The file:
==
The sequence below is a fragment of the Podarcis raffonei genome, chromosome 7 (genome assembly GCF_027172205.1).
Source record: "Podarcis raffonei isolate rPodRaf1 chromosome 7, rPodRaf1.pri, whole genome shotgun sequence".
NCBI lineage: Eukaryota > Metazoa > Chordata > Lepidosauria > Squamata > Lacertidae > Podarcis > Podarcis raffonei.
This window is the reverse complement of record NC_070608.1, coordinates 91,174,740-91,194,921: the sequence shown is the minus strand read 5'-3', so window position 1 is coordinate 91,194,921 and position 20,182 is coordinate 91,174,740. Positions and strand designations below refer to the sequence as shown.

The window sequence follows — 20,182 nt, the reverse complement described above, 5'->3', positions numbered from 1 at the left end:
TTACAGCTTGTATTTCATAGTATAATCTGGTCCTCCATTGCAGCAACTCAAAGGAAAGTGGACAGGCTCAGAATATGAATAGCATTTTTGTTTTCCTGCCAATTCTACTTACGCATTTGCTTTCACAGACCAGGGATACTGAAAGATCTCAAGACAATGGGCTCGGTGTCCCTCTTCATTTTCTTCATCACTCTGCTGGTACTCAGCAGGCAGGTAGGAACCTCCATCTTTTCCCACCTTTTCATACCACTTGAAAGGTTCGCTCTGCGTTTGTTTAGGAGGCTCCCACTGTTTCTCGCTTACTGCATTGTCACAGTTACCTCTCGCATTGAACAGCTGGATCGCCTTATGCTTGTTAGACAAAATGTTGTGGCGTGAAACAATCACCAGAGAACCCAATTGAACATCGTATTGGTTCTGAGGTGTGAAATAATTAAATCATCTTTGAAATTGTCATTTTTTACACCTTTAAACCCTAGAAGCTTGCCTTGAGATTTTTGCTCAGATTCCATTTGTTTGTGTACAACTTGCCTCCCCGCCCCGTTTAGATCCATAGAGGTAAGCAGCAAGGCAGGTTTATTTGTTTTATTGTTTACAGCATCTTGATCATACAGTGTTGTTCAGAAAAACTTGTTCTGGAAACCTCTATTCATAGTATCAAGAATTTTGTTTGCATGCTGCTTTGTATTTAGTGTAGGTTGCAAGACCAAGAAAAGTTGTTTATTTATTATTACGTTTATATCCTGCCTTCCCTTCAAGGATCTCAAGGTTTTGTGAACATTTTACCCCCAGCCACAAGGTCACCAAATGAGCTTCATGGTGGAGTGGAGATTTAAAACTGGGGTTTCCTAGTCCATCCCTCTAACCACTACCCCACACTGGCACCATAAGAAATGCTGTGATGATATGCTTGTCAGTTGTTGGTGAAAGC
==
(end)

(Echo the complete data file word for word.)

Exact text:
The sequence below is a fragment of the Podarcis raffonei genome, chromosome 7 (genome assembly GCF_027172205.1).
Source record: "Podarcis raffonei isolate rPodRaf1 chromosome 7, rPodRaf1.pri, whole genome shotgun sequence".
NCBI lineage: Eukaryota > Metazoa > Chordata > Lepidosauria > Squamata > Lacertidae > Podarcis > Podarcis raffonei.
This window is the reverse complement of record NC_070608.1, coordinates 91,174,740-91,194,921: the sequence shown is the minus strand read 5'-3', so window position 1 is coordinate 91,194,921 and position 20,182 is coordinate 91,174,740. Positions and strand designations below refer to the sequence as shown.

The window sequence follows — 20,182 nt, the reverse complement described above, 5'->3', positions numbered from 1 at the left end:
TTACAGCTTGTATTTCATAGTATAATCTGGTCCTCCATTGCAGCAACTCAAAGGAAAGTGGACAGGCTCAGAATATGAATAGCATTTTTGTTTTCCTGCCAATTCTACTTACGCATTTGCTTTCACAGACCAGGGATACTGAAAGATCTCAAGACAATGGGCTCGGTGTCCCTCTTCATTTTCTTCATCACTCTGCTGGTACTCAGCAGGCAGGTAGGAACCTCCATCTTTTCCCACCTTTTCATACCACTTGAAAGGTTCGCTCTGCGTTTGTTTAGGAGGCTCCCACTGTTTCTCGCTTACTGCATTGTCACAGTTACCTCTCGCATTGAACAGCTGGATCGCCTTATGCTTGTTAGACAAAATGTTGTGGCGTGAAACAATCACCAGAGAACCCAATTGAACATCGTATTGGTTCTGAGGTGTGAAATAATTAAATCATCTTTGAAATTGTCATTTTTTACACCTTTAAACCCTAGAAGCTTGCCTTGAGATTTTTGCTCAGATTCCATTTGTTTGTGTACAACTTGCCTCCCCGCCCCGTTTAGATCCATAGAGGTAAGCAGCAAGGCAGGTTTATTTGTTTTATTGTTTACAGCATCTTGATCATACAGTGTTGTTCAGAAAAACTTGTTCTGGAAACCTCTATTCATAGTATCAAGAATTTTGTTTGCATGCTGCTTTGTATTTAGTGTAGGTTGCAAGACCAAGAAAAGTTGTTTATTTATTATTACGTTTATATCCTGCCTTCCCTTCAAGGATCTCAAGGTTTTGTGAACATTTTACCCCCAGCCACAAGGTCACCAAATGAGCTTCATGGTGGAGTGGAGATTTAAAACTGGGGTTTCCTAGTCCATCCCTCTAACCACTACCCCACACTGGCACCATAAGAAATGCTGTGATGATATGCTTGTCAGTTGTTGGTGAAAGC